Still, the book is worth reading for fans of both Sherlock Holmes and Dr. Moreau.
Thursday, March 14, 2013
When I was a kid, I had a limited amount of money to spend on comic books. I usually bought whatever titles caught my eye and that I had enough money to buy. But I always made sure to buy TALES OF SUSPENSE. I thought it was a terrific value for my twelve cents. Not one but two of my favorite superheroes in one comic book. At the time, Gene Colan was drawing the Iron Man feature while Jack Kirby was the regular penciller on Captain America. Silver Age Marvel Comics don't get much better than this.
Tuesday, March 12, 2013
"Iron Man One, this is Houston, do you copy, over."
For years I've been incorrectly recalling some information about MAROONED (1969). I seemed to recall that the film came out at the same time as the Apollo 13 mission, which would have been in the spring of 1970. I had it in my mind that due to the similarities of both the film and the real-life space mission, Columbia Pictures (which released the film) pulled back on their advertising campaign, fearful of being perceived as exploiting a possible tragedy in the making. I thought that this effected the box-office take of the film and that it did not do as well as expected. Turns out that once again, a memory that I could have sworn was true has been proven incorrect by Wikipedia (assuming of course, that the information there is correct!)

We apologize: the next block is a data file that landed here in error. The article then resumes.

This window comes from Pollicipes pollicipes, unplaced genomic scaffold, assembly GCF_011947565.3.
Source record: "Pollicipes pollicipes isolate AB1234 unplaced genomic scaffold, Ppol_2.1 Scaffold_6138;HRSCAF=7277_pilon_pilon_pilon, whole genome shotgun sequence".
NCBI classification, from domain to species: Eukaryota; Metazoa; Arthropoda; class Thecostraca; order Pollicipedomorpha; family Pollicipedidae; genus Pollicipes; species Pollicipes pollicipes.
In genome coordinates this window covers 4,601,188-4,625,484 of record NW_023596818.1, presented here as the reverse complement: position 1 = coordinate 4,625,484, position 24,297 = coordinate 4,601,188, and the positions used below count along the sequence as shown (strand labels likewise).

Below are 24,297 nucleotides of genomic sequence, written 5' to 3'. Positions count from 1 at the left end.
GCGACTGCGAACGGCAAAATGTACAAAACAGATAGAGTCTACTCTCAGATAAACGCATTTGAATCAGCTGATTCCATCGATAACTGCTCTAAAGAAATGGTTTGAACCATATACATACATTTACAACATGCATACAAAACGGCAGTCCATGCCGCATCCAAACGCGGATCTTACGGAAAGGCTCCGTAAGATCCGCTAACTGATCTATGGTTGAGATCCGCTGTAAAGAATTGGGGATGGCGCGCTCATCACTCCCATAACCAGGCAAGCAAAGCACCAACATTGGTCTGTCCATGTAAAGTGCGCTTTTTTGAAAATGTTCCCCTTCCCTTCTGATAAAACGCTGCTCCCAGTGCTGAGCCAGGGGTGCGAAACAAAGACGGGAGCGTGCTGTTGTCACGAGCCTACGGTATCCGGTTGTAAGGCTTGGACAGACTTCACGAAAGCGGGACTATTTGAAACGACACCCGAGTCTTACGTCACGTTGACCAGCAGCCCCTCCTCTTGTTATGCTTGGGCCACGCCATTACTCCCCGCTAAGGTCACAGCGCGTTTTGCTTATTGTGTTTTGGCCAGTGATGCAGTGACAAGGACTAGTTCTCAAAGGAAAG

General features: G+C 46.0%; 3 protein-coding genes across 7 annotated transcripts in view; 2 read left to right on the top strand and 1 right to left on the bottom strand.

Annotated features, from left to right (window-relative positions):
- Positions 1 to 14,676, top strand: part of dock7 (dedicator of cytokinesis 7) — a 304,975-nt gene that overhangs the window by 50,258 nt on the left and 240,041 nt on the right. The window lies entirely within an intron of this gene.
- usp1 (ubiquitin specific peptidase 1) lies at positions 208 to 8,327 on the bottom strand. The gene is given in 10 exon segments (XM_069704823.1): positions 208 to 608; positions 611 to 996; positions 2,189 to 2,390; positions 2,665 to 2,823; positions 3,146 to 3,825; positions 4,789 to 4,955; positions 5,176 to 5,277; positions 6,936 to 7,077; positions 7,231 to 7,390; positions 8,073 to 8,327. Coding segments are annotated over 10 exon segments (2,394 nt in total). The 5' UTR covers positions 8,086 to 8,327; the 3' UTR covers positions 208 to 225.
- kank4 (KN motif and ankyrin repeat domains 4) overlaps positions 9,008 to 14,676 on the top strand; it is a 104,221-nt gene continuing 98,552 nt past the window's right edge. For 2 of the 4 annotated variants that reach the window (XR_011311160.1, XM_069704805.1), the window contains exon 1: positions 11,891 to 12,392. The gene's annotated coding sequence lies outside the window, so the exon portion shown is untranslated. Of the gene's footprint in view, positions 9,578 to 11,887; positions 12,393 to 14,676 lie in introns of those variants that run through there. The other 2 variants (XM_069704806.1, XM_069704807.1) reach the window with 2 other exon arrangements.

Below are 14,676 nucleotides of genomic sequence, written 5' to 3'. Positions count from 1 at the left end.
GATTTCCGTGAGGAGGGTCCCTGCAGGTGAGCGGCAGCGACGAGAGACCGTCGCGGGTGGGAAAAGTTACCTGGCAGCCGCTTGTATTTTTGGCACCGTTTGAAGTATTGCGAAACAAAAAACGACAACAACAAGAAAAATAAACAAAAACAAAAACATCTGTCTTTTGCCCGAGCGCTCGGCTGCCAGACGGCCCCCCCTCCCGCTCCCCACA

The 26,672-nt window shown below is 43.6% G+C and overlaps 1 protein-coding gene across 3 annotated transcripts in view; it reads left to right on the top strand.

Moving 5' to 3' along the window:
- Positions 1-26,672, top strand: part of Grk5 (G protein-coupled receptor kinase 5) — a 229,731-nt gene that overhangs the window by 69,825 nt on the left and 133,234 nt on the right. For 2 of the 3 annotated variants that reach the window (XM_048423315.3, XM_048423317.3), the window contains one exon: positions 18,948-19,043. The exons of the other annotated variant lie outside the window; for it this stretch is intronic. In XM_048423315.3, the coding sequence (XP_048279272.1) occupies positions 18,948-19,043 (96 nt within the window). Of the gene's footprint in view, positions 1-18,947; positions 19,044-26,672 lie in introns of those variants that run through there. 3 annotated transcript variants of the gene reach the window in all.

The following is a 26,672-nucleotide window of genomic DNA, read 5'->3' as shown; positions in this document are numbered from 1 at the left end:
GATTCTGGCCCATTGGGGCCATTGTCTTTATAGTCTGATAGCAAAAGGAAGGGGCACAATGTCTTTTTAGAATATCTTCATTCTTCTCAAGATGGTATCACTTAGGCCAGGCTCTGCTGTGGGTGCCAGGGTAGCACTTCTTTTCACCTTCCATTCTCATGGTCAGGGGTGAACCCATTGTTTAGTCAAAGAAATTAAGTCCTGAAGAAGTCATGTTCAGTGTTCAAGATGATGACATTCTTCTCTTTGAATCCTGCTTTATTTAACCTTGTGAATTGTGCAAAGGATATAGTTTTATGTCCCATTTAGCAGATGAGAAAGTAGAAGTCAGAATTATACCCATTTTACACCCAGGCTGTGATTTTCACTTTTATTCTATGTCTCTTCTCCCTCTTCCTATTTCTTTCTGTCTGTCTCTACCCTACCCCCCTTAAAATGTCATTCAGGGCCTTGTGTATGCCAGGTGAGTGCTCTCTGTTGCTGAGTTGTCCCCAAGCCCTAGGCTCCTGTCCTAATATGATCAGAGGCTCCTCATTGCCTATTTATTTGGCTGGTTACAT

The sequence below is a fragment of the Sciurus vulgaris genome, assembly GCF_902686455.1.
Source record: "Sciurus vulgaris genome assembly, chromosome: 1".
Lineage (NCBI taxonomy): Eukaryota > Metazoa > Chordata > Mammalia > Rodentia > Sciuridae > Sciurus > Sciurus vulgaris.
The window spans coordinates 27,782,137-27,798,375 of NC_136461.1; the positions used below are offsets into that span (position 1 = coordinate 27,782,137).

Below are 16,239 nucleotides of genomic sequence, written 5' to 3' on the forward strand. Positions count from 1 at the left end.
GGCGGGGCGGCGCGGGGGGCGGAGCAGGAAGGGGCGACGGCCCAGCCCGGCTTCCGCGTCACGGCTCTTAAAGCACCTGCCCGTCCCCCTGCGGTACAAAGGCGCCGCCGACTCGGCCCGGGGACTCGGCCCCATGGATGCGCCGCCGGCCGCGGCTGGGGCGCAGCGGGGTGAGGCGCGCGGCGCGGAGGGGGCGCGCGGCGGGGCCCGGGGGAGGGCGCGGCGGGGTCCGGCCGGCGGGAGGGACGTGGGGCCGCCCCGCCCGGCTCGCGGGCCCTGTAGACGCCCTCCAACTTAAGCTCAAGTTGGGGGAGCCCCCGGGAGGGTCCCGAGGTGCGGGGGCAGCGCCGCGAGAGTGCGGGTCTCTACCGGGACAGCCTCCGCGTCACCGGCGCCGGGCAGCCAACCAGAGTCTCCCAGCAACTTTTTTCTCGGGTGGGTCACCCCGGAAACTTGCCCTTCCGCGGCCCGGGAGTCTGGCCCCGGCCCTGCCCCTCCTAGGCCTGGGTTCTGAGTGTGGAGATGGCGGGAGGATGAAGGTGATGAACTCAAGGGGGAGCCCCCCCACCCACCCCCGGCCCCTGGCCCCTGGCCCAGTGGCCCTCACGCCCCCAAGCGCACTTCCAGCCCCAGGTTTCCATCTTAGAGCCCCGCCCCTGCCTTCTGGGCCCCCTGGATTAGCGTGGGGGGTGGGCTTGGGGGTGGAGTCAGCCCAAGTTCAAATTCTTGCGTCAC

MAROONED was released on November 10, 1969 and the Apollo 13 mission took place in April, 1970, so there's no chance of any interference between life and art. I do know that I did see the film on first release at the Americana Theatre in Austin and that I had a paperback copy (and still do) of the Martin Caidin novel on which the film was based. I also remember (geek that I was and still am), cutting the advertisement for the film out of the newspaper and carrying it around in my school notebook. Hey, I was in eighth grade, give me a break. In short, young Frank was keenly excited about this film which promised to be an exciting, realistic, outer-space adventure.
MAROONED (which I watched again last night for the first time in years) is the story of Iron Man One, an Apollo-like space craft with a three-man crew (Richard Crenna, Gene Hackman and James Franciscus). The men are assigned to spend seven months aboard an orbiting space station but when one of the crew (Hackman), begins to show signs of fatigue and starts making mistakes, the mission is cut short after five months and the men are ordered to return to earth.